Today, as then, our challenge is about building inclusion and opportunity for those coming after us. Not just those of us who are here, but ensuring that the bridge that those unsung heros -- those phenomenal women of the past, those ordinary people who did extraordinary things -- that we pass that banner on, we pass that torch on, we hold it high for the next generation. And we continue to show up and build that bridge so that is it there for those who come after us, that it is always there so that they are able to use it.
Senator Linda Coleman
"Woman had many obstacles to overcome," said Senator Coleman, presenting to the luncheon guests that the men were at the helm only after the women spearheaded the movement. It was women who were domestics, working in houses and clerical positions who used the buses for work. While these voices were unceremonious left out (there is visible documentation of their presence in pictures), the women still did make their mark on the movement.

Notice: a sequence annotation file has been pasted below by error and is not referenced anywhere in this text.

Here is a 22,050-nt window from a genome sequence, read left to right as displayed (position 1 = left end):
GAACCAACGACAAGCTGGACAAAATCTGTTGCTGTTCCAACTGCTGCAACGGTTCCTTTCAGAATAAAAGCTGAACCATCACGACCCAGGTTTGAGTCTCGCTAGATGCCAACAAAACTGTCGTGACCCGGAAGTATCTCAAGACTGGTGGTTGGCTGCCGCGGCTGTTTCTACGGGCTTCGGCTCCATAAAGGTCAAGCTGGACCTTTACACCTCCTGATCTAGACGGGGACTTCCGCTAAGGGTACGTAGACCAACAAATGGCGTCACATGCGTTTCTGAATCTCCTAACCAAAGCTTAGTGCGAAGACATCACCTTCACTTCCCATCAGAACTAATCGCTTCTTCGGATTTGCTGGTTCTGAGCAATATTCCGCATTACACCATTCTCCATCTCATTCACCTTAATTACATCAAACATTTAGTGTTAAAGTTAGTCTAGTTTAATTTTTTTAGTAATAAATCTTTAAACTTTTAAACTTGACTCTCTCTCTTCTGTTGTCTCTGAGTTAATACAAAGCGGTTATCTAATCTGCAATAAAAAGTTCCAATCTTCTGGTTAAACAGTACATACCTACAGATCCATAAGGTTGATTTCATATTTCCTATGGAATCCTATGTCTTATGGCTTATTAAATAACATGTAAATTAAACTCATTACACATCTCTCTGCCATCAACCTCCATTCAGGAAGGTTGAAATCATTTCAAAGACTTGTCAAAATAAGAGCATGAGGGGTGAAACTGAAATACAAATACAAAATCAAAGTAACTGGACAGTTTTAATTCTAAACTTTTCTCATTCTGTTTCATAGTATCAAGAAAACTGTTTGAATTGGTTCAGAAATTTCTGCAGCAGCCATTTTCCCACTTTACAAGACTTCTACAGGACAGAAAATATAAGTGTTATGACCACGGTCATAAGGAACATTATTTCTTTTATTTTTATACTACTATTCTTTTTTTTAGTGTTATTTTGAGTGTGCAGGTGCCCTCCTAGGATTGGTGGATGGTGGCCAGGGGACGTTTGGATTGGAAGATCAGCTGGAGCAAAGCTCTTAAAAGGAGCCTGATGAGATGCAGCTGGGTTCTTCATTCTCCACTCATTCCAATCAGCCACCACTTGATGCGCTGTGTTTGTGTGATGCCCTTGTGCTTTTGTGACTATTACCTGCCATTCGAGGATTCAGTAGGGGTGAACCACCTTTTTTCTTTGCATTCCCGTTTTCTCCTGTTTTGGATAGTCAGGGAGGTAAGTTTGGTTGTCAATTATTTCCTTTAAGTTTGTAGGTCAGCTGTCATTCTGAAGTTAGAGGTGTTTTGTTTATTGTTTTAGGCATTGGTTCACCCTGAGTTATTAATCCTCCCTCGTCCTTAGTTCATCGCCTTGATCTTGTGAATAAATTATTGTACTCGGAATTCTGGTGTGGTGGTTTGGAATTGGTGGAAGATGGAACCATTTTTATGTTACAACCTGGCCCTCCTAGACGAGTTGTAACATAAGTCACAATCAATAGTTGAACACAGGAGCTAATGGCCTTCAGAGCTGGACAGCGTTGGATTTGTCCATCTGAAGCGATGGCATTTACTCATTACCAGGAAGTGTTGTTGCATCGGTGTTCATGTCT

Senator Coleman went on to give more history of women such as Gloria Richardson, Poinsetta Wright, Fannie Lou Hamer, Michelle Obama, Alexis Herman and Condolezza Rice. "It is because of that history that we are here today, celebrating 50 years past and 50 years forward." Hear the entire poignant and empowering speech above.